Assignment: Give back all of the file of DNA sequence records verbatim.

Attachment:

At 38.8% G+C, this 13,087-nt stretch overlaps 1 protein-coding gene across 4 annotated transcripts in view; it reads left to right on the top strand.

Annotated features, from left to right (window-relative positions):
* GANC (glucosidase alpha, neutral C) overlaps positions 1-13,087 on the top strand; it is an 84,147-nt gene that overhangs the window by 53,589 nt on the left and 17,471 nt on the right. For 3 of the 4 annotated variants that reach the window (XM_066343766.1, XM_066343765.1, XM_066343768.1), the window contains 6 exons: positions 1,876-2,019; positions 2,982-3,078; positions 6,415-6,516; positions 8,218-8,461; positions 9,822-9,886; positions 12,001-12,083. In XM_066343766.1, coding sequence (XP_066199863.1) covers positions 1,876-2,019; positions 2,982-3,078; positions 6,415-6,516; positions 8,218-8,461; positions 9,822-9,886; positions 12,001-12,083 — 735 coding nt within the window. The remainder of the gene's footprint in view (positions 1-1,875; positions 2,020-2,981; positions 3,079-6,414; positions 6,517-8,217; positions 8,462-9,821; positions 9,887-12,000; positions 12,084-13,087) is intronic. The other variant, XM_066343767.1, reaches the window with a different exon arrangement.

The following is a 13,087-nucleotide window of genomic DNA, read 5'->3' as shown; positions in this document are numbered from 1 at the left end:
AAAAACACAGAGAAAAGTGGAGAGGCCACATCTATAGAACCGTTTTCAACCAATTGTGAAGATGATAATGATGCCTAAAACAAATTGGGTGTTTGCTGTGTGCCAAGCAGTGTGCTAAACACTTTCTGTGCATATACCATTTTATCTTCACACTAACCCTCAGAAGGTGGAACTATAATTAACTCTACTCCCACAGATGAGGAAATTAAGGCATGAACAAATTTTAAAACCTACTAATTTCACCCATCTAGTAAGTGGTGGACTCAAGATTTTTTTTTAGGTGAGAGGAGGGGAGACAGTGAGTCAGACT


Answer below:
At 38.8% G+C, this 13,087-nt stretch overlaps 1 protein-coding gene across 4 annotated transcripts in view; it reads left to right on the top strand.

Annotated features, from left to right (window-relative positions):
* GANC (glucosidase alpha, neutral C) overlaps positions 1-13,087 on the top strand; it is an 84,147-nt gene that overhangs the window by 53,589 nt on the left and 17,471 nt on the right. For 3 of the 4 annotated variants that reach the window (XM_066343766.1, XM_066343765.1, XM_066343768.1), the window contains 6 exons: positions 1,876-2,019; positions 2,982-3,078; positions 6,415-6,516; positions 8,218-8,461; positions 9,822-9,886; positions 12,001-12,083. In XM_066343766.1, coding sequence (XP_066199863.1) covers positions 1,876-2,019; positions 2,982-3,078; positions 6,415-6,516; positions 8,218-8,461; positions 9,822-9,886; positions 12,001-12,083 — 735 coding nt within the window. The remainder of the gene's footprint in view (positions 1-1,875; positions 2,020-2,981; positions 3,079-6,414; positions 6,517-8,217; positions 8,462-9,821; positions 9,887-12,000; positions 12,084-13,087) is intronic. The other variant, XM_066343767.1, reaches the window with a different exon arrangement.

The following is a 13,087-nucleotide window of genomic DNA, read 5'->3' as shown; positions in this document are numbered from 1 at the left end:
AAAAACACAGAGAAAAGTGGAGAGGCCACATCTATAGAACCGTTTTCAACCAATTGTGAAGATGATAATGATGCCTAAAACAAATTGGGTGTTTGCTGTGTGCCAAGCAGTGTGCTAAACACTTTCTGTGCATATACCATTTTATCTTCACACTAACCCTCAGAAGGTGGAACTATAATTAACTCTACTCCCACAGATGAGGAAATTAAGGCATGAACAAATTTTAAAACCTACTAATTTCACCCATCTAGTAAGTGGTGGACTCAAGATTTTTTTTTAGGTGAGAGGAGGGGAGACAGTGAGTCAGACT